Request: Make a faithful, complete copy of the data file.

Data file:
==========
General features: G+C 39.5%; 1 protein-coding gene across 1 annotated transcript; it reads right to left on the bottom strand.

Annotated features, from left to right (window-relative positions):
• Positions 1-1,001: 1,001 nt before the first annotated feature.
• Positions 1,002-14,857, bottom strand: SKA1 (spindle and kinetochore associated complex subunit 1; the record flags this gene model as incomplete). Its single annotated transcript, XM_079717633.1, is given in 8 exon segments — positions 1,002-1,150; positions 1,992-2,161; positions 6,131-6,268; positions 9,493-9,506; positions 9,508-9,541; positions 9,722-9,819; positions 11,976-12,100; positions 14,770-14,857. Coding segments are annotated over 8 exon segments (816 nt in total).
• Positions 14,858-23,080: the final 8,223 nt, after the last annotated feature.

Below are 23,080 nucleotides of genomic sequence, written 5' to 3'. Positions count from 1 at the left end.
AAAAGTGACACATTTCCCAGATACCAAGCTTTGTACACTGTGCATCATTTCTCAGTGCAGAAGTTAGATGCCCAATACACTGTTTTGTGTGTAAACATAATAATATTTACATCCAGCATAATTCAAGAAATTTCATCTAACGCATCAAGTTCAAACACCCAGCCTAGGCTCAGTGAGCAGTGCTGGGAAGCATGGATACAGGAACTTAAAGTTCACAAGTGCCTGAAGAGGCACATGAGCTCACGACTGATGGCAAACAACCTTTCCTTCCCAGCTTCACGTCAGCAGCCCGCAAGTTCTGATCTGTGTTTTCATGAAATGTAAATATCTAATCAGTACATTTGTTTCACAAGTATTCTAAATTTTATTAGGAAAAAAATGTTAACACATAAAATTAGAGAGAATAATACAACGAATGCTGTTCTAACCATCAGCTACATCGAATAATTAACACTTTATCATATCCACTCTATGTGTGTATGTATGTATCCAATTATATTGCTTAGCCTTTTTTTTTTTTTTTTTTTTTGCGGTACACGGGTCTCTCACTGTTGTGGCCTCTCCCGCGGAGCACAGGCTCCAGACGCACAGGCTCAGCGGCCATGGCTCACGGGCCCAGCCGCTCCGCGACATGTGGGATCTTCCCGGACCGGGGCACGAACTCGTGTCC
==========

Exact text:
General features: G+C 39.5%; 1 protein-coding gene across 1 annotated transcript; it reads right to left on the bottom strand.

Annotated features, from left to right (window-relative positions):
• Positions 1-1,001: 1,001 nt before the first annotated feature.
• Positions 1,002-14,857, bottom strand: SKA1 (spindle and kinetochore associated complex subunit 1; the record flags this gene model as incomplete). Its single annotated transcript, XM_079717633.1, is given in 8 exon segments — positions 1,002-1,150; positions 1,992-2,161; positions 6,131-6,268; positions 9,493-9,506; positions 9,508-9,541; positions 9,722-9,819; positions 11,976-12,100; positions 14,770-14,857. Coding segments are annotated over 8 exon segments (816 nt in total).
• Positions 14,858-23,080: the final 8,223 nt, after the last annotated feature.

Below are 23,080 nucleotides of genomic sequence, written 5' to 3'. Positions count from 1 at the left end.
AAAAGTGACACATTTCCCAGATACCAAGCTTTGTACACTGTGCATCATTTCTCAGTGCAGAAGTTAGATGCCCAATACACTGTTTTGTGTGTAAACATAATAATATTTACATCCAGCATAATTCAAGAAATTTCATCTAACGCATCAAGTTCAAACACCCAGCCTAGGCTCAGTGAGCAGTGCTGGGAAGCATGGATACAGGAACTTAAAGTTCACAAGTGCCTGAAGAGGCACATGAGCTCACGACTGATGGCAAACAACCTTTCCTTCCCAGCTTCACGTCAGCAGCCCGCAAGTTCTGATCTGTGTTTTCATGAAATGTAAATATCTAATCAGTACATTTGTTTCACAAGTATTCTAAATTTTATTAGGAAAAAAATGTTAACACATAAAATTAGAGAGAATAATACAACGAATGCTGTTCTAACCATCAGCTACATCGAATAATTAACACTTTATCATATCCACTCTATGTGTGTATGTATGTATCCAATTATATTGCTTAGCCTTTTTTTTTTTTTTTTTTTTTGCGGTACACGGGTCTCTCACTGTTGTGGCCTCTCCCGCGGAGCACAGGCTCCAGACGCACAGGCTCAGCGGCCATGGCTCACGGGCCCAGCCGCTCCGCGACATGTGGGATCTTCCCGGACCGGGGCACGAACTCGTGTCC